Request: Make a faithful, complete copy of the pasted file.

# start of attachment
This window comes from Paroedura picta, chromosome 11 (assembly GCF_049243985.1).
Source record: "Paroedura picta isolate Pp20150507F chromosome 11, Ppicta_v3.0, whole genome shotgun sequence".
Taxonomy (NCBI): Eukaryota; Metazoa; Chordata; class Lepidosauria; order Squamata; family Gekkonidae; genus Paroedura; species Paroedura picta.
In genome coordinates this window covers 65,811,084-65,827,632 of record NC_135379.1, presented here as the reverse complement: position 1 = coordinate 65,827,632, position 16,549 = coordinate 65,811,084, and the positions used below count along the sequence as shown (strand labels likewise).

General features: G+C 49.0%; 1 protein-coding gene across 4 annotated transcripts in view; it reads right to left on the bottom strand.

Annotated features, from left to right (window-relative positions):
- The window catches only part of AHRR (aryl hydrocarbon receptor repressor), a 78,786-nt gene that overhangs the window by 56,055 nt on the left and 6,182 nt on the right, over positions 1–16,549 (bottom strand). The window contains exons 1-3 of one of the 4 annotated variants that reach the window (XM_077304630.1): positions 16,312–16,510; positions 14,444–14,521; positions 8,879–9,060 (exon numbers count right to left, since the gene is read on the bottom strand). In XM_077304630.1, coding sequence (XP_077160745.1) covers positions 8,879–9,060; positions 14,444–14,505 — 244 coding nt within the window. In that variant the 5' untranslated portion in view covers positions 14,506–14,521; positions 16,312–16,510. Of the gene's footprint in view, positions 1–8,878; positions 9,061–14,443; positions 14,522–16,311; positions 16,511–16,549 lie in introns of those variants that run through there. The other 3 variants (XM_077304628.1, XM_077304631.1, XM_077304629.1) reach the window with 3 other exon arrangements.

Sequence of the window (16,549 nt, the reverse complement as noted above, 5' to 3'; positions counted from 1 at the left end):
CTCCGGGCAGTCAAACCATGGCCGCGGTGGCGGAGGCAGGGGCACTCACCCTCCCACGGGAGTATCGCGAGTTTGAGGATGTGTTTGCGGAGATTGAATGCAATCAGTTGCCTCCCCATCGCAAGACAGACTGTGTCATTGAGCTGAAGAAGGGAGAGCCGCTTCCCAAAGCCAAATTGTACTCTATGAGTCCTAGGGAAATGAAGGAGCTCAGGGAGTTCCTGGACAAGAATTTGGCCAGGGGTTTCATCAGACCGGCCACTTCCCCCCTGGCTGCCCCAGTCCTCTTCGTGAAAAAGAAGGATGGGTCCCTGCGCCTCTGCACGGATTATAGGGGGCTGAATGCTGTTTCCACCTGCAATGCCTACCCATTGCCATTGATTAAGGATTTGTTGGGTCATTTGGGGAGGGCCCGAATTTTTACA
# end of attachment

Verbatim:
This window comes from Paroedura picta, chromosome 11 (assembly GCF_049243985.1).
Source record: "Paroedura picta isolate Pp20150507F chromosome 11, Ppicta_v3.0, whole genome shotgun sequence".
Taxonomy (NCBI): Eukaryota; Metazoa; Chordata; class Lepidosauria; order Squamata; family Gekkonidae; genus Paroedura; species Paroedura picta.
In genome coordinates this window covers 65,811,084-65,827,632 of record NC_135379.1, presented here as the reverse complement: position 1 = coordinate 65,827,632, position 16,549 = coordinate 65,811,084, and the positions used below count along the sequence as shown (strand labels likewise).

General features: G+C 49.0%; 1 protein-coding gene across 4 annotated transcripts in view; it reads right to left on the bottom strand.

Annotated features, from left to right (window-relative positions):
- The window catches only part of AHRR (aryl hydrocarbon receptor repressor), a 78,786-nt gene that overhangs the window by 56,055 nt on the left and 6,182 nt on the right, over positions 1–16,549 (bottom strand). The window contains exons 1-3 of one of the 4 annotated variants that reach the window (XM_077304630.1): positions 16,312–16,510; positions 14,444–14,521; positions 8,879–9,060 (exon numbers count right to left, since the gene is read on the bottom strand). In XM_077304630.1, coding sequence (XP_077160745.1) covers positions 8,879–9,060; positions 14,444–14,505 — 244 coding nt within the window. In that variant the 5' untranslated portion in view covers positions 14,506–14,521; positions 16,312–16,510. Of the gene's footprint in view, positions 1–8,878; positions 9,061–14,443; positions 14,522–16,311; positions 16,511–16,549 lie in introns of those variants that run through there. The other 3 variants (XM_077304628.1, XM_077304631.1, XM_077304629.1) reach the window with 3 other exon arrangements.

Sequence of the window (16,549 nt, the reverse complement as noted above, 5' to 3'; positions counted from 1 at the left end):
CTCCGGGCAGTCAAACCATGGCCGCGGTGGCGGAGGCAGGGGCACTCACCCTCCCACGGGAGTATCGCGAGTTTGAGGATGTGTTTGCGGAGATTGAATGCAATCAGTTGCCTCCCCATCGCAAGACAGACTGTGTCATTGAGCTGAAGAAGGGAGAGCCGCTTCCCAAAGCCAAATTGTACTCTATGAGTCCTAGGGAAATGAAGGAGCTCAGGGAGTTCCTGGACAAGAATTTGGCCAGGGGTTTCATCAGACCGGCCACTTCCCCCCTGGCTGCCCCAGTCCTCTTCGTGAAAAAGAAGGATGGGTCCCTGCGCCTCTGCACGGATTATAGGGGGCTGAATGCTGTTTCCACCTGCAATGCCTACCCATTGCCATTGATTAAGGATTTGTTGGGTCATTTGGGGAGGGCCCGAATTTTTACA